Seven hours after the Salvation Army won approval to open its contentious Weber Street shelter, Judy Pastore walked out of the cold and onto a sleeping mat.

"The housing issue's a mess," said Pastore, 61. "It's going to save lives."

The Downtown Review Board voted 5-1 on Wednesday to allow the Salvation Army to operate its emergency warming shelter through April 30 whenever overnight temperatures are forecast to dip to 38 degrees or colder.

The approval capped the Salvation Army's about-face on a 2-year-old pledge to Lowell neighborhood residents and business owners never to reopen the facility, amid complaints that it became an unsanitary blight and an unsafe nuisance when last open.

Within three hours, nearly two dozen people were inside eating dinner and preparing their foam sleeping pads.

Pastore, who has been homeless on and off for two years, said the shelter would inevitably fill up in the coming months.

"When it hits 4 degrees and the snow comes, people will be here," she said.

Paul Elliott, 53, checked in almost every night during the shelter's 2014-15 and 2015-16 seasons.

But he remained outside last winter when the shelter was closed - enduring nights that left him chilled to the bone.

"It became almost like a home," Elliott said.

More than 20 people spoke in support of the proposal, including representatives of the Pikes Peak Continuum of Care, the Downtown Partnership of Colorado Springs and Community Health Partnership. Many called it an issue of "life or death," and some challenged the notion of Colorado Springs as an "Olympic City" on the rise.

"You can't be great if you're not good," said Morgan Chavez, 36. "And you're not good if you're letting people freeze to death on the streets. It's a very low bar to set."

Downtown Review Board member Kristin Heggem said she had little choice but to issue the conditional use permit.

"Saving a person's life is not weighted the same as, I don't know, somebody running in front of a car in rush-hour traffic, disturbing traffic patterns," Heggem said.

In opposition was Jeff Markewich, who voiced concerns the facility strayed from zoning codes and that it would negatively impact the surrounding neighborhood.

"We're not cold-hearted bureaucrats up here," Markewich said. "But on the other hand, there's the general welfare of the neighborhood. So balancing those two is a very difficult thing."

He echoed the concerns of five people who spoke up against the proposal, one of whom recalled human feces in his backyard and packages stolen from his front porch.

An attorney for the nearby Water Works Car Wash & Detail Center acknowledged homelessness is a community problem.

"But who's taking the brunt of that impact? It's this particular neighborhood," said the attorney, Greg O'Boyle.

He said repeatedly approving seasonal permits "only allows the Salvation Army, the city and everyone else who cares about this problem - of which I am one - to kick the can down the road and not really face a permanent solution."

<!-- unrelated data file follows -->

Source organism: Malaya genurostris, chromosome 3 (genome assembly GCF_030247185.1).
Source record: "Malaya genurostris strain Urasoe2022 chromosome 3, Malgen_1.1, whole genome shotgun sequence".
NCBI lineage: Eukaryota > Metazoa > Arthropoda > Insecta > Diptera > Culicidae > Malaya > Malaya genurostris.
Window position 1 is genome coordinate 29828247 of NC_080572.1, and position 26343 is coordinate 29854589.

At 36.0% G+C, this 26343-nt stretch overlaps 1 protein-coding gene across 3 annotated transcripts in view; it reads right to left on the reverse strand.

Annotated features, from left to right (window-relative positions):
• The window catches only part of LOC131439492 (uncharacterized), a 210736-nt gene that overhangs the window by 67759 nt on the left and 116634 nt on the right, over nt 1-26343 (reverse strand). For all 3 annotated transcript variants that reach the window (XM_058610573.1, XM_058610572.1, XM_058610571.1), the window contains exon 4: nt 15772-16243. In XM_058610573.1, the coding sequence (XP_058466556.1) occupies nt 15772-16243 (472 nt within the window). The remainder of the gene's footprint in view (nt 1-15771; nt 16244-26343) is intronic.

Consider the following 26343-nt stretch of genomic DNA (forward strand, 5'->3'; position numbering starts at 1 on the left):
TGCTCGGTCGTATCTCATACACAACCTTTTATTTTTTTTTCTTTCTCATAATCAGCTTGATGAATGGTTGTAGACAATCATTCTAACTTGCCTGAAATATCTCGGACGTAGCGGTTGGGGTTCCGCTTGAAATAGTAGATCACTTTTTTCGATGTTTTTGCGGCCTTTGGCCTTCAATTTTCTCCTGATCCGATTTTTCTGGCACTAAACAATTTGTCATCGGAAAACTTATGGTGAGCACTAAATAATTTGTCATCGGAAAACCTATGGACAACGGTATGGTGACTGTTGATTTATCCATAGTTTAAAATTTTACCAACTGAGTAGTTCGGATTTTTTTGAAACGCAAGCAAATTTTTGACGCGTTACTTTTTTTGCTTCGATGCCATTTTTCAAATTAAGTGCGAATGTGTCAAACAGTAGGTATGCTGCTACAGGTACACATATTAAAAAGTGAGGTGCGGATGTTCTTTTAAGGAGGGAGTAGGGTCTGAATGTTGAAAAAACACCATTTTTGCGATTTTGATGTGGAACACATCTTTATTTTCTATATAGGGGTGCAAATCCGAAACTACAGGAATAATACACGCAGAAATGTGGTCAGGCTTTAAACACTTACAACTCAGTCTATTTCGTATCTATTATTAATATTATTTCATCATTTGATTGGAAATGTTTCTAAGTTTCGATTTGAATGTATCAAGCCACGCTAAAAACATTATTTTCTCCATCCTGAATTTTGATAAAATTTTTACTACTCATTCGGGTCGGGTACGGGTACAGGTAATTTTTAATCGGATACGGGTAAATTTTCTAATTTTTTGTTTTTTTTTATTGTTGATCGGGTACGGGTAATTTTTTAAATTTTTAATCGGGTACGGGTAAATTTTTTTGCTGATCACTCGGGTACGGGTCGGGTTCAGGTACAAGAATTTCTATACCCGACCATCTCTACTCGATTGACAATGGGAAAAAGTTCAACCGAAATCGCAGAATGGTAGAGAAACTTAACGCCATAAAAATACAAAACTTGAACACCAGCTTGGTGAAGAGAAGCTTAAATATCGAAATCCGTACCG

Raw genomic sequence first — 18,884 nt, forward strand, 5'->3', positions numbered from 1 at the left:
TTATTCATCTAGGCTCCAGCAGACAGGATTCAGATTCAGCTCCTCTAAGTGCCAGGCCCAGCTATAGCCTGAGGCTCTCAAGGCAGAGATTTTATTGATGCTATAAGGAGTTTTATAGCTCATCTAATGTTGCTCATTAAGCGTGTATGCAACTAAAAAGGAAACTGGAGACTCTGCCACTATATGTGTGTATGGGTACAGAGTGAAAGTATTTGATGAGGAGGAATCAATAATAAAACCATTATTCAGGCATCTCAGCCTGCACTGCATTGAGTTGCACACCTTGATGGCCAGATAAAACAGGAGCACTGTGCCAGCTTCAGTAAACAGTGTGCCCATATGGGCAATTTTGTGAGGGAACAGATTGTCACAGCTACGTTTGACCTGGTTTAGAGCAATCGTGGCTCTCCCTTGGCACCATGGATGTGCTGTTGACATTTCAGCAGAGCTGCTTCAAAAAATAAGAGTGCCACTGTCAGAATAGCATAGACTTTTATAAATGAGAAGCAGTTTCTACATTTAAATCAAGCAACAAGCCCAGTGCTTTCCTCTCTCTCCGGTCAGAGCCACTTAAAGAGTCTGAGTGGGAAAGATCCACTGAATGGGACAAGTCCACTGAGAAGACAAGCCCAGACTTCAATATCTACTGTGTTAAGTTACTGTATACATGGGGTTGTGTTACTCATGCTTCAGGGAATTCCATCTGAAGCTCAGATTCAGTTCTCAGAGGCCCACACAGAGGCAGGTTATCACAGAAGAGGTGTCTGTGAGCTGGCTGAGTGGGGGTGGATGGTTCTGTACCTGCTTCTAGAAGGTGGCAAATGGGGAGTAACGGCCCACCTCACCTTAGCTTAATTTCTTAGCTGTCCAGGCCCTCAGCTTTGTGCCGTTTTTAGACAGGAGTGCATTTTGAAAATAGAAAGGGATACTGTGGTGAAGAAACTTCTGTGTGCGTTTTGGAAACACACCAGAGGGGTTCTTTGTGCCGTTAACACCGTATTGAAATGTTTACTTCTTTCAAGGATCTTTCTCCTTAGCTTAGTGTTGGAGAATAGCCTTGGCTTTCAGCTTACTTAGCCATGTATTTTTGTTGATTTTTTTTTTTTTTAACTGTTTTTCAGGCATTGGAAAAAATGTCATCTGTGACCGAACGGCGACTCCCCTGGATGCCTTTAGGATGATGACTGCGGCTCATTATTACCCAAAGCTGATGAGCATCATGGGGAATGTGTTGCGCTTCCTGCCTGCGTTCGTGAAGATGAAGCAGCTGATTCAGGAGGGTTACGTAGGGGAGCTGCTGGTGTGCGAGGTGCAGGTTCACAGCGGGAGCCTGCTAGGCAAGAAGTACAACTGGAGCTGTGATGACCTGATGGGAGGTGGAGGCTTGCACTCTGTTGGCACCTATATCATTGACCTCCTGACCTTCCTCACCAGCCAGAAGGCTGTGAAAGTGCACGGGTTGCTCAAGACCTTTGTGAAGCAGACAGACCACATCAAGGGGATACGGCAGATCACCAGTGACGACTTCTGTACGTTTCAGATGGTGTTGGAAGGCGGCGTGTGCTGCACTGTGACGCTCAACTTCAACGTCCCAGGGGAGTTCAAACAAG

"My client would request denial, but if it's going to be approved, this should be the last year," O'Boyle said before the decision. "Force this issue to be actually addressed."

City officials, meanwhile, hailed the move as a necessary stop-gap measure to help partnering nonprofits find a longer-term solution.

The city remains mired in a severe shortage of shelter beds - burdened by a rising homeless population and lack of affordable housing, which has prevented people from moving into apartments.

The Springs Rescue Mission has routinely operated at or near its capacity of 320 people, and the Salvation Army's R.J. Montgomery shelter has seen vacancies drop, too.

"We're full - we're beyond full," said Terry Anderson, the Springs Rescue Mission's chief operating officer. "We need Weber Street tonight."

At least one person has frozen to death in recent months while living outside.

David Lindfors, 67, was found dead the morning of Oct. 31 near Colorado Avenue. He died of hypothermia and was inebriated at the time, according to an autopsy by the El Paso County Coroner's Office.

Colorado Springs officials approached the Salvation Army a few months ago about opening the shelter, and they did not consider any other locations, said Andrew Phelps, the city's homelessness prevention and response coordinator.

The facility, 505 S. Weber St., can accommodate up to 150 people a night on sleeping mats. It's a so-called "low-barrier" shelter, meaning admission is based on behavior, not sobriety. Pets are allowed.

Several changes have been made to address residents' concerns, said Jeane Turner, a Salvation Army spokeswoman.

Security cameras were installed, and a security firm was hired to patrol the area, Turner said. The facility's hours were extended - now 6 p.m. to 9 a.m. - to avoid scores of people flooding Weber Street around rush hour. And people lining up to enter would be asked to do so in the building's back parking lot, minimizing loitering along Weber Street. Portable bathrooms also were installed.

In addition, the shelter's staff will pick up trash throughout the surrounding neighborhood - particularly on days when the shelter doesn't open, Salvation Army leaders said.

Each change was outlined in a wide-ranging management agreement attached to the permit, giving the city more enforcement muscle if issues arise.

So far, at least $255,000 has been pledged to operate the facility, including $50,000 from the El Pomar Foundation and $50,000 each from the city and El Paso County's general funds, and $100,000 more is expected to come from the city's federal Community Development Block Grant allocation. At least $5,000 is from First Presbyterian Church.

Public safety net reporter